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Journal Cover   Wiley Interdisciplinary Reviews : RNA
  [SJR: 5.014]   [H-I: 21]   [1 followers]  Follow
    
   Hybrid Journal Hybrid journal (It can contain Open Access articles)
   ISSN (Online) 1757-7012
   Published by John Wiley and Sons Homepage  [1610 journals]
  • Structure and mechanism of the T‐box riboswitches
    • Authors: Jinwei Zhang; Adrian R. Ferré‐D'Amaré
      Abstract: In most Gram‐positive bacteria, including many clinically devastating pathogens from genera such as Bacillus, Clostridium, Listeria, and Staphylococcus, T‐box riboswitches sense and regulate intracellular availability of amino acids through a multipartite messenger RNA (mRNA)–transfer RNA (tRNA) interaction. The T‐box mRNA leaders respond to nutrient starvation by specifically binding cognate tRNAs and sensing whether the bound tRNA is aminoacylated, as a proxy for amino acid availability. Based on this readout, T‐boxes direct a transcriptional or translational switch to control the expression of downstream genes involved in various aspects of amino acid metabolism: biosynthesis, transport, aminoacylation, transamidation, and so forth. Two decades after its discovery, the structural and mechanistic underpinnings of the T‐box riboswitch were recently elucidated, producing a wealth of insights into how two structured RNAs can recognize each other with robust affinity and exquisite selectivity. The T‐box paradigm exemplifies how natural noncoding RNAs can interact not just through sequence complementarity but can add molecular specificity by precisely juxtaposing RNA structural motifs, exploiting inherently flexible elements and the biophysical properties of post‐transcriptional modifications, ultimately achieving a high degree of shape complementarity through mutually induced fit. The T‐box also provides a proof‐of‐principle that compact RNA domains can recognize minute chemical changes (such as tRNA aminoacylation) on another RNA. The unveiling of the structure and mechanism of the T‐box system thus expands our appreciation of the range of capabilities and modes of action of structured noncoding RNAs, and hints at the existence of networks of noncoding RNAs that communicate through both, structural and sequence specificity. For further resources related to this article, please visit the WIREs website. Conflict of interest: The authors have declared no conflicts of interest for this article.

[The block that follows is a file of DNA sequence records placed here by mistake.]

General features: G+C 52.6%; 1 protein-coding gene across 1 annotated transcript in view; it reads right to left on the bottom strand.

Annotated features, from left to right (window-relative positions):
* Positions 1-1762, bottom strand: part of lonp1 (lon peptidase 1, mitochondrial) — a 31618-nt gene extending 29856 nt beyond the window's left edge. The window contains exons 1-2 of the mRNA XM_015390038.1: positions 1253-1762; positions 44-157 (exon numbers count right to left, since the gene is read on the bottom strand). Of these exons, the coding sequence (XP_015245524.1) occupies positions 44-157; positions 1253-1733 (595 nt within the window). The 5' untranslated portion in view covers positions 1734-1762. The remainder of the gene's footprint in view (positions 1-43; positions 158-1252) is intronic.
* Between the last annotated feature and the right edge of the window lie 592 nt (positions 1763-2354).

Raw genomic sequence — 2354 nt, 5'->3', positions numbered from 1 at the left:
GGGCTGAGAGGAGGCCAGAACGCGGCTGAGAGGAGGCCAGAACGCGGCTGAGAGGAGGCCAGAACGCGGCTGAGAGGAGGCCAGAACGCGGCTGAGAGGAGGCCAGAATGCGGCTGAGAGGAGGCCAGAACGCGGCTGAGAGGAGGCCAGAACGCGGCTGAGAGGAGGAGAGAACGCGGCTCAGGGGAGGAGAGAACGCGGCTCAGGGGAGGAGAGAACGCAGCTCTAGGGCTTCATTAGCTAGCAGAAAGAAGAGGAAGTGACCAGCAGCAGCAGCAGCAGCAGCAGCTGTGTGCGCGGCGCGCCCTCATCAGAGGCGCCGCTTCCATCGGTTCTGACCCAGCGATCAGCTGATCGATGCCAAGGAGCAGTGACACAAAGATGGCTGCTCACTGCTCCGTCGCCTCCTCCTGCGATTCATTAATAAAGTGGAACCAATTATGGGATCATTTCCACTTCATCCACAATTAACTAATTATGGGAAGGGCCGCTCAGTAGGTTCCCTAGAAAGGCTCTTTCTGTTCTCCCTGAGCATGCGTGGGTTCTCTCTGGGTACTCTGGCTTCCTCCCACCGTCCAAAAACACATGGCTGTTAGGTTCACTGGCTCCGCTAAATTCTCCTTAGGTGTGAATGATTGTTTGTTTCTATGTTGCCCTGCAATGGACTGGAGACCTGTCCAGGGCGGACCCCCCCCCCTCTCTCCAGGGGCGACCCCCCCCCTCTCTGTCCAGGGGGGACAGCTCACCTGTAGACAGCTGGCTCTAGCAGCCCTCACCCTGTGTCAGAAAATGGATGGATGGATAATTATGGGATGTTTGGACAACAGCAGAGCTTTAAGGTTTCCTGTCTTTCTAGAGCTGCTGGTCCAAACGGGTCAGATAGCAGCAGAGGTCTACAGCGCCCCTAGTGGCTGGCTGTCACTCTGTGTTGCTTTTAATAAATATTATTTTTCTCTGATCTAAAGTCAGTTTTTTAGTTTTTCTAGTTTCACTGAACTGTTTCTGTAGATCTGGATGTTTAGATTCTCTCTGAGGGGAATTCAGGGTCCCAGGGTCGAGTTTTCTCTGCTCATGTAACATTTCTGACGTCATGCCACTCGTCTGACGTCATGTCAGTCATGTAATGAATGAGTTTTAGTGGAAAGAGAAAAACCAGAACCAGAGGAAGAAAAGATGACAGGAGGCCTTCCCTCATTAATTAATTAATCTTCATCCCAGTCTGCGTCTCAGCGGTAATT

PubDate: 2015-05-08T15:46:56.484301-05:
      DOI: 10.1002/wrna.1285
       
  • Controlling translation via modulation of tRNA levels
    • Authors: Jeremy E. Wilusz
      Abstract: Transfer RNAs (tRNAs) are critical adaptor molecules that carry amino acids to a messenger RNA (mRNA) template during protein synthesis. Although tRNAs have commonly been viewed as abundant ‘house‐keeping’ RNAs, it is becoming increasingly clear that tRNA expression is tightly regulated. Depending on a cell's proliferative status, the pool of active tRNAs is rapidly changed, enabling distinct translational programs to be expressed in differentiated versus proliferating cells. Here, I highlight several post‐transcriptional regulatory mechanisms that allow the expression or functions of tRNAs to be altered. Modulating the modification status or structural stability of individual tRNAs can cause those specific tRNA transcripts to selectively accumulate or be degraded. Decay generally occurs via the rapid tRNA decay pathway or by the nuclear RNA surveillance machinery. In addition, the CCA‐adding enzyme plays a critical role in determining the fate of a tRNA. The post‐transcriptional addition of CCA to the 3′ ends of stable tRNAs generates the amino acid attachment site, whereas addition of CCACCA to unstable tRNAs prevents aminoacylation and marks the tRNA for degradation. In response to various stresses, tRNAs can accumulate in the nucleus or be further cleaved into small RNAs, some of which inhibit translation. By implementing these various post‐transcriptional control mechanisms, cells are able to fine‐tune tRNA levels to regulate subsets of mRNAs as well as overall translation rates. For further resources related to this article, please visit the WIREs website. Conflict of interest: The author has declared no conflicts of interest for this article.
      PubDate: 2015-04-28T06:52:51.902812-05:
      DOI: 10.1002/wrna.1287
       
  • Computational Biology in microRNA